This narration explores spaces of fandom for Harry Potter across London.
Across different locations, Harry Potter fans seek to make connections with their fandom through people, artifacts, and cult geographies (Hills, 2002) that exist as spaces of memory.
Every day, Harry Potter fans visit The Elephant House, a small coffee shop in Edinburgh, Scotland, that advertises itself as the “Birthplace of Harry Potter.” Visitors will quickly notice that although they sell “Birthplace of Harry Potter” merchandise, The Elephant House isn’t a typical Harry Potter tourism spot; The Elephant House is a business. Much like the Ianto memorial, it is a privately open space that the public can access for memory-making activities.
This coffee shop took on an elephant motif, with the interior covered in elephant-themed furniture, wallpaper, books, and more. A fan could order a cup of coffee, purchase a souvenir, or glance at the walls and read through article clippings where J.K. Rowling described how The Elephant House influenced her writing. The owners seemed proud of their connection to the books.
The real surprise was located in the bathrooms of The Elephant House, where fan writings completely covered the walls from floor to ceiling. On the toilet, floor, ceiling, mirrors—there was so much written, layered and layered, that much of what was here was somewhat illegible. Of what could be seen, there were doodles of characters and symbols, signatures with dates, Harry Potter quotes and references, letters to J.K., and even newer inside jokes from fans. It was for this reason that fans online tell each other to bring markers when visiting The Elephant House.
Some fans make a pilgrimage to beloved Harry Potter spaces such as the Warner Brothers Studio Tour: The Making of Harry Potter, the Millennium Bridge, and Platform 9¾ among others. While it's important for fans to track notable places related to the books or the movies, The Elephant House seemed different to us.
Walking into that bathroom, we realized how important it was for people to make that trip just to mark that space, to commemorate their connection with Rowling herself, and to connect with other fans. Making the journey out to this space was different. You had to hear about it from word of mouth. There were no tickets to buy or advertisements for it, just exploring and relying on what digital research was done in anticipation of our trip. It felt like a well-kept secret—like you had insider knowledge about where J.K. Rowling spent her days writing Harry Potter. In that sense, the space felt more authentic. As fans, this was the reason for visiting—the authenticity, and the direct connection to Rowling herself and the birthplace of the series.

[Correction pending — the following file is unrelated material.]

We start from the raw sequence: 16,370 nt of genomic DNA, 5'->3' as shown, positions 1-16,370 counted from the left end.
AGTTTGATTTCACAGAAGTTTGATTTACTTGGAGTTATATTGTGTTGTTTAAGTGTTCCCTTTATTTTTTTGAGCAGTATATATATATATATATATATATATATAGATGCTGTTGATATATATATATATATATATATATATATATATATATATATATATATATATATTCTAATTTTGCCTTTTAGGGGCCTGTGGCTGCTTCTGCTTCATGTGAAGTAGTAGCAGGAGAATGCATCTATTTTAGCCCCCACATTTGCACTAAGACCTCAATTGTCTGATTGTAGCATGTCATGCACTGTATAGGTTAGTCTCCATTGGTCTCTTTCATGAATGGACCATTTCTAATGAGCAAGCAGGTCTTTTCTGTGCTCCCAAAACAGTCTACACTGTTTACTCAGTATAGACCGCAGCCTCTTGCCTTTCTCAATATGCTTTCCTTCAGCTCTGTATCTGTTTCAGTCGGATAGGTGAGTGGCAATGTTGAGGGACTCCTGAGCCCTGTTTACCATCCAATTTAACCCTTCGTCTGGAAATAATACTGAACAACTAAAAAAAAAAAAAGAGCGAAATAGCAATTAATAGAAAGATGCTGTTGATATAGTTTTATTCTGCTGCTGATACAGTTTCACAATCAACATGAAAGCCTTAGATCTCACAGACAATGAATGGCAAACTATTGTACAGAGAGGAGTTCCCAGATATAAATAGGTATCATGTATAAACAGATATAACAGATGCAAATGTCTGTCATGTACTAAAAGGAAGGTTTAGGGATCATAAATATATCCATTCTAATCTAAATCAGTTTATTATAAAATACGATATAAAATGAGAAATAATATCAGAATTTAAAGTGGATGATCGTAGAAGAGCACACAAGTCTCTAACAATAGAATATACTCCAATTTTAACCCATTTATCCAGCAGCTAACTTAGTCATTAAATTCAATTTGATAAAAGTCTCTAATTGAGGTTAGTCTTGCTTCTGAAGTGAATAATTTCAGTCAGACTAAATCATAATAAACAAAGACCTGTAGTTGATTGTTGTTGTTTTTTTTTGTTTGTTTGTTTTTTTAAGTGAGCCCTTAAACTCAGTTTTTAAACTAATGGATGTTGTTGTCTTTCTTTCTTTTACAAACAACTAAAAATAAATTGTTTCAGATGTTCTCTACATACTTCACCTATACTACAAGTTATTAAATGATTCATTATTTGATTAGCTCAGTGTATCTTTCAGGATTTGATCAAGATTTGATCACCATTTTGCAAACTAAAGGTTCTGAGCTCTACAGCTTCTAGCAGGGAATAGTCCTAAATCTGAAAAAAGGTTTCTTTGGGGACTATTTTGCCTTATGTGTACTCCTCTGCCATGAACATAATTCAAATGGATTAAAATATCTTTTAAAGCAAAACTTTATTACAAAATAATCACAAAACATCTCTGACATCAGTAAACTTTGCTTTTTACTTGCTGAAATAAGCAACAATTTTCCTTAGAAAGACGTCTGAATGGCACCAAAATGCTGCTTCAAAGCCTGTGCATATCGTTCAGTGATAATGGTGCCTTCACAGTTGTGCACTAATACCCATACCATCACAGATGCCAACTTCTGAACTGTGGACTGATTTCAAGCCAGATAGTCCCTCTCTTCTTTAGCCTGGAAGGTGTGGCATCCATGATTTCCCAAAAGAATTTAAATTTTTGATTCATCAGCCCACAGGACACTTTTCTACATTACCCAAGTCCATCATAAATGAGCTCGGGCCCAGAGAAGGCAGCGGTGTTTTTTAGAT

During this trip and a second trip in 2016, we visited the newly built Platform 9¾ in King's Cross—a space outside of the actual train platform. It allowed fans to line up, usually for an hour, to get their picture taken as if they were running through the real Platform 9¾. Each time we visited the space, we expressed disappointment in the lack of “real meaning” to the space. For example, the signage, placement, and experience do not match up to the real set, even though it was fully authentic in the eyes of the Harry Potter franchise. This mismatch resulted in disappointment for us. While this train station itself is a cult geography (Hills, 2002) for fans of the books and films, the staged experience here, roped-off line and all, made it difficult to feel the authenticity of the space as a fan.
The Warner Brothers Studio Tour, much like the Platform 9¾ space, allowed fans to view the conceptual artifacts of the Harry Potter movies. Here, fans could spend as much time as they wanted to roam the space and view picture-perfect sets, interactive artifacts, conceptual sketches and artwork, and even the model used for Hogwarts.
In Platform 9¾, fans were not allowed to “soak in the experience” but shuffled through the queue as quickly as possible. Even though the Warner Brothers Studio Tour allowed you to linger in most parts, the experience was static. In both spaces, you were often surrounded by giant crowds and given a set of rules to abide by.
Although these “official” spaces were Rowling- and Warner Brothers-approved, the time spent in the spaces didn’t allow the fans to fully reflect on and experience the space in their own way. And although the experience at The Elephant House was smaller, the act of making a mark, being able to picture J.K. Rowling writing just a few feet away, and going to the “place that started it all” made the experience more worthwhile. Here, we tangled with the notion of “real” and “imagined” spaces. Grappling with the notion of a “real” space for the writer, we observed the writings in this space as yet another paratext—one where fans could participate at this tea house and become part of a larger narrative about the books. In this space, we could see Edward Casey’s (2004) assertion that memory is attached to a past and the need to act to ensure there will be a future to remembering (p. 17). We will explore this more in the next section.
We learned that the importance of a space’s authenticity goes hand in hand with a fan’s ability to make a mark in that space. While fans long for authentic spaces, they ultimately want to feel a sense of agency—of ownership—within the space, and be allowed to craft their own experience.